The pandemic has hit hard all businesses in the country and across the world. The small businesses are affected more whereas big businesses are recovering gradually by availing state-sponsored loans and credit facilities. According to recent media reports, small and medium enterprises (SMEs) and low-income groups, including farmers are unable to access loans, largely because of the reluctance of banks. In our country, benefits of stimulus packages are mostly enjoyed by big business houses.
This is indeed a matter for concern. We have reiterated previously urging banking and financial authorities to introduce and accelerate the loan disbursement process for the hardest hit small and medium businesses. But, the progress so far has been noticeably slow.
however, 81.87 per cent of the Tk 33,000 crore package for large industries and the service sector was approved by the lenders as of October 6 — only about a quarter of the Tk 20,000-crore package was dedicated for the SME sector — amounting to Tk 5,882 crore among 26,664 borrowers since September. Additionally , the situation is no less alarming for the farming sector which, as of September 30, saw only Tk 1,869 crore disbursed among 87,526 borrowers under the Tk 5,000-crore package. Several factors have been identified for the slow development in the SME sector, including the reluctance of lenders to promote stimulus and loan packages. Banks and financial sectors are also worried about the fragile state of SME sector as well.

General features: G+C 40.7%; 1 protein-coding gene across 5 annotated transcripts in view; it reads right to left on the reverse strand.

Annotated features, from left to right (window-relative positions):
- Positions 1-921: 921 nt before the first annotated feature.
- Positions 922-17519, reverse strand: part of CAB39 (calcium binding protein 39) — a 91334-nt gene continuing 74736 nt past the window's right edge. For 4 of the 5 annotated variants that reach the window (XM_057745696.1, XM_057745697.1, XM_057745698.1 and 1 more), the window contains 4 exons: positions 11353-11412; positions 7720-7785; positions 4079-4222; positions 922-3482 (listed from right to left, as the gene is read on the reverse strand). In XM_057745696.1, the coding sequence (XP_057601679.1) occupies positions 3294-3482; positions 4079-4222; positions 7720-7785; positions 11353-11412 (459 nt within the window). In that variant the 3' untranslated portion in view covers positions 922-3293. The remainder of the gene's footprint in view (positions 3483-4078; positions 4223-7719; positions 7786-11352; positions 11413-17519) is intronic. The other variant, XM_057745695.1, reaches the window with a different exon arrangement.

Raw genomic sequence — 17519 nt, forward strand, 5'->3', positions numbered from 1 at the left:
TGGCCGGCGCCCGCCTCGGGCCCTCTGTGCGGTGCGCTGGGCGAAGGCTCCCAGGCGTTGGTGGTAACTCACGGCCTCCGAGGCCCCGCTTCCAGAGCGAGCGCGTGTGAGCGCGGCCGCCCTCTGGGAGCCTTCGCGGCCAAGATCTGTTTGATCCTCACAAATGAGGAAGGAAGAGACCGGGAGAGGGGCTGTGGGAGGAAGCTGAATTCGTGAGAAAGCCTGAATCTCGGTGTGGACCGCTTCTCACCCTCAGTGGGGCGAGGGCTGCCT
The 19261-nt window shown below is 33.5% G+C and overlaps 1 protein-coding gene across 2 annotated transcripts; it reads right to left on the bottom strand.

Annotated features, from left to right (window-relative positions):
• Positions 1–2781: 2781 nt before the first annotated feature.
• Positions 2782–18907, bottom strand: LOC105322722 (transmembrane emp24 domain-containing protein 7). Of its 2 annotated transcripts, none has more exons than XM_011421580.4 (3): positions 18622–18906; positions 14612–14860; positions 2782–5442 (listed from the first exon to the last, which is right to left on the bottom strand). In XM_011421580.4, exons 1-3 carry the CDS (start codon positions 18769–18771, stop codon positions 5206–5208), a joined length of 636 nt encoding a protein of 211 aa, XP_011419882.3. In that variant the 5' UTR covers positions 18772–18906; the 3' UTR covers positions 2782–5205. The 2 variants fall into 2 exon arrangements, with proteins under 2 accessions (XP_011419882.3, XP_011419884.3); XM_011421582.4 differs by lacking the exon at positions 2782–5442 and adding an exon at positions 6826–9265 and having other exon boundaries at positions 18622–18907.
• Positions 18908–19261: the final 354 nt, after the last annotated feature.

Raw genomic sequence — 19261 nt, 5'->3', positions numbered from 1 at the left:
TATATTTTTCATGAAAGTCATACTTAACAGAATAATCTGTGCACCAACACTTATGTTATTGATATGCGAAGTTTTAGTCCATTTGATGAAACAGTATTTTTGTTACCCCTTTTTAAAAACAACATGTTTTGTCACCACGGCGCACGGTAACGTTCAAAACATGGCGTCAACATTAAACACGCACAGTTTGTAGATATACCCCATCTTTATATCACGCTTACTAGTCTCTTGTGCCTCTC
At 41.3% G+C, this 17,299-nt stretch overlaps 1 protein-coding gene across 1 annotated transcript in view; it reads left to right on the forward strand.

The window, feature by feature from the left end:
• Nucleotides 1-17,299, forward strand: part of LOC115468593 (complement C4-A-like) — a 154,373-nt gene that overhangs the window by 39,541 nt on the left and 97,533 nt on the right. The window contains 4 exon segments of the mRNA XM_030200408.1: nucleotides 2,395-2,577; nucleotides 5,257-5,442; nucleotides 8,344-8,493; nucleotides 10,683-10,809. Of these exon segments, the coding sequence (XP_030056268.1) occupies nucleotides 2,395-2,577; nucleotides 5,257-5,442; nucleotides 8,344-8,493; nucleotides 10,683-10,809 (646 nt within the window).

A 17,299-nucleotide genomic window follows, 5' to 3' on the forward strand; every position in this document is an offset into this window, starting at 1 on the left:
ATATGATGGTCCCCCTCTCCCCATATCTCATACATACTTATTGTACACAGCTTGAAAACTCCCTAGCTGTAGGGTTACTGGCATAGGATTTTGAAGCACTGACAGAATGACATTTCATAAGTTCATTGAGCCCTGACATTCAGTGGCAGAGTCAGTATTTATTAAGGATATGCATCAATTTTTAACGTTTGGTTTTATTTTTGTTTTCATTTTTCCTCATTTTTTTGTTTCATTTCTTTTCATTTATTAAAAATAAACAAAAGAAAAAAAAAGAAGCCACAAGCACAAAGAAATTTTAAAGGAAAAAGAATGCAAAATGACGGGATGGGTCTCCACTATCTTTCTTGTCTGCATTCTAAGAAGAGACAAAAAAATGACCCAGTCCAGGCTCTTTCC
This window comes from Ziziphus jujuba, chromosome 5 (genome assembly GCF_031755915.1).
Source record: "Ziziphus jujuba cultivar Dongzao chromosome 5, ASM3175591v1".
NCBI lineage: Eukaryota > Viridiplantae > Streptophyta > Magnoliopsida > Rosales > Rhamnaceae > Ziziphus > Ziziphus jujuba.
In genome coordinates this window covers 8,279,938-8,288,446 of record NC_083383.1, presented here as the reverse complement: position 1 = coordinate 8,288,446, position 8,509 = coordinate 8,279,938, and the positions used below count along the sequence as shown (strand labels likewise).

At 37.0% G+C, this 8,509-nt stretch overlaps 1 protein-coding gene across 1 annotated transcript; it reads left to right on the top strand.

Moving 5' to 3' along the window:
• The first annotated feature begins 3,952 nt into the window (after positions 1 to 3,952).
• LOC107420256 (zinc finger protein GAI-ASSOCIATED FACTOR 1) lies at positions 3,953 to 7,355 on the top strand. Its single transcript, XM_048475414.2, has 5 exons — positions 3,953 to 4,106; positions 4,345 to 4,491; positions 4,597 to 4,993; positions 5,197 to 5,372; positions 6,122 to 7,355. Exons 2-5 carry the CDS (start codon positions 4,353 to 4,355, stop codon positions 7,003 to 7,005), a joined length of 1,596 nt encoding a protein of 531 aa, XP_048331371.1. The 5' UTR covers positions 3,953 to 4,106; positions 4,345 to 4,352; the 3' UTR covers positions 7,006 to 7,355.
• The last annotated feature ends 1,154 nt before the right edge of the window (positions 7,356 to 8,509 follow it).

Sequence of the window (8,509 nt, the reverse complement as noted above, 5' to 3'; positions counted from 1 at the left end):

The point, however, SMEs make a large portion of their profit ahead of seasonal and religious festivals such as Pahela Baishakh, Eid-ul-Fitr and Eid-ul-Azha, but they failed to do so due to the unanticipated outbreak of the pandemic. Moreover, with no vaccine to arrive any time soon, future of our SME entrepreneurs has become uncertain.Therefore, whatever the circumstances, the central bank cannot avoid its responsibility in this regard. It must do more to remove all circumstantial barriers in accessing the loans while ensuring all public banks to speed up loan pay-out process for small and medium business entrepreneurs. More to it, considering the large number of people who depend on the cottage, micro, small and medium enterprises in Bangladesh, current allocation of funds under the stimulus packages also need to be increased.Lastly, we should not forget that SMEs are the backbone of our economy. They contribute about one-fourth of the country’s gross domestic product, delivering jobs, growth and prosperity for millions of people across the country. The SME sector cannot sustain and grow without public and private patronage in these testing times.